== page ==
Review: Love Hurts So Good in Lyric’s Tosca

The voices! Soprano Michelle Bradley, making her Lyric Opera of Chicago debut in the title role of Giacomo Puccini’s Tosca, and tenor Russell Thomas as her doomed lover Cavaradossi filled the spacious Lyric Opera House with their powerful singing during Saturday’s opening night performance. Fabián Veloz, another Lyric first-timer, brought baritone darkness to his role as Baron Scarpia, one of opera’s most vicious villains. Louisa Muller directed this stellar production.

To hear them perform is reason enough to snag a ticket to Tosca, which continues with six performances through April 10, beginning on Tuesday night. And with a strong supporting cast, and set design and costuming that truly sets the mood, it is a first-rate presentation of a piece that has a very unhappy ending, even for opera.

This production also is one of the most far-reaching efforts by the classical music community to show its dedication to diversity and inclusion. Bradley and Thomas, the two leads, are Black, as is Leroy Davis in the small but important role of the Jailer. Veloz is from Argentina, and Rodell Rosel, who plays Scarpia henchman Spoletta, is Filipino-American. South Korea’s Eun Sun Kim, the guest conductor of the Lyric Opera Orchestra, is music director of the San Francisco Opera and also took the podium at a Grant Park Orchestra concert in Millennium Park last summer.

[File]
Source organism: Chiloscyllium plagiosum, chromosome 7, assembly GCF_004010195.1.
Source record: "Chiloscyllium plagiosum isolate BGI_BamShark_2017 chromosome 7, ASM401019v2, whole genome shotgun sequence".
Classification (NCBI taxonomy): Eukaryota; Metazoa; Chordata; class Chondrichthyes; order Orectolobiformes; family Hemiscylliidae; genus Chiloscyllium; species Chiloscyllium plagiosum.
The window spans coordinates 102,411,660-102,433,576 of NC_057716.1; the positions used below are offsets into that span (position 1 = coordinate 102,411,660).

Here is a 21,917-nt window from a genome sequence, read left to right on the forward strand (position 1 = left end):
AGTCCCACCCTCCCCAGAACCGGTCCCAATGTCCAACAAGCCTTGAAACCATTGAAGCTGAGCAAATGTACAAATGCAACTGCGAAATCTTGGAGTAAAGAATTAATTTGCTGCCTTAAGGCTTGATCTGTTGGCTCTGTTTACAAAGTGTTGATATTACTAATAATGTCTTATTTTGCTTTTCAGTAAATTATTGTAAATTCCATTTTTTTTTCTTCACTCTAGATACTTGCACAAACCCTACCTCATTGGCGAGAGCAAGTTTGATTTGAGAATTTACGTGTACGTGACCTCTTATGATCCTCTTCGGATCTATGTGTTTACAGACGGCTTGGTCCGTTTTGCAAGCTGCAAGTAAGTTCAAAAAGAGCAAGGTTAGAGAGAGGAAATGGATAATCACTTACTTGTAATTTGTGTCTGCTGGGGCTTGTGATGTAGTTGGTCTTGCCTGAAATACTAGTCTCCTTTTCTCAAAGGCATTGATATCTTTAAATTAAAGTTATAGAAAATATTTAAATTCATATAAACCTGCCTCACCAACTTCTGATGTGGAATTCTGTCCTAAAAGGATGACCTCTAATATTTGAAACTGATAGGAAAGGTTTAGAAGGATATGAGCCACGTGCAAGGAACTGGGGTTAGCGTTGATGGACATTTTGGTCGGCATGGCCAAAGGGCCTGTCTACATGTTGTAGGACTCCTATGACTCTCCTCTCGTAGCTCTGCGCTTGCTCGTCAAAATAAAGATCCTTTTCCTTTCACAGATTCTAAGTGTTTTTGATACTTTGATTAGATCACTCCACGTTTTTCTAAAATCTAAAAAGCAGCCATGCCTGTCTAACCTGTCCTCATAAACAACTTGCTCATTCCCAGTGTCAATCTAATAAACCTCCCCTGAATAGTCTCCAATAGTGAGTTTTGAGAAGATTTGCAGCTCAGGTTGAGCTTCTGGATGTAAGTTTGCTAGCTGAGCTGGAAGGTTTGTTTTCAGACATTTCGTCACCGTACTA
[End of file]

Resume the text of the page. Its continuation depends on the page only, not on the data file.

The story takes place in Rome over two days in 1800. It involves the Napoleonic Wars and the fraught political situation in an Italy well before unification—a period that was not ancient history when Puccini wrote Tosca in 1900 but is remote to audiences today.

To condense as much as possible, Rome is in turmoil as Napoleon, who conquered the city in 1798 and briefly established a Republic, left it undefended for a takeover by the Kingdom of Naples. Immediately after the curtain rise (there is no overture), Angelotti (Rivers Hawkins), who had held a high office in the Republic, arrives at a church after escaping from a fortress where he had been held as a political prisoner.

Angelotti’s sister, the Marchesa Attavanti, has hidden women’s clothing and a fan as a costume to help him avoid capture. Cavaradossi, an artist, arrives to work on his portrait of Mary Magdalene and greets Angelotti as a friend and promises to give him refuge. Angelotti hides in his family’s private chapel as Floria Tosca makes her first appearance.

An early light moment between opera diva Floria Tosca (Michelle Bradley) and the artist Mario Cavaradossi (Russell Thomas). Photo: Todd Rosenberg.

Tosca is one of the great meta roles because she is a beloved opera diva. Bradley instantly establishes her as a drama queen, recognizing the image in the portrait as the Marchesa and becoming jealous, but Cavaradossi explains that he painted Attavanti at prayer in the church, and assures Tosca of his love in the gorgeous aria “Qual’occhio al mondo,” in which he tells her she has the most beautiful eyes in the world.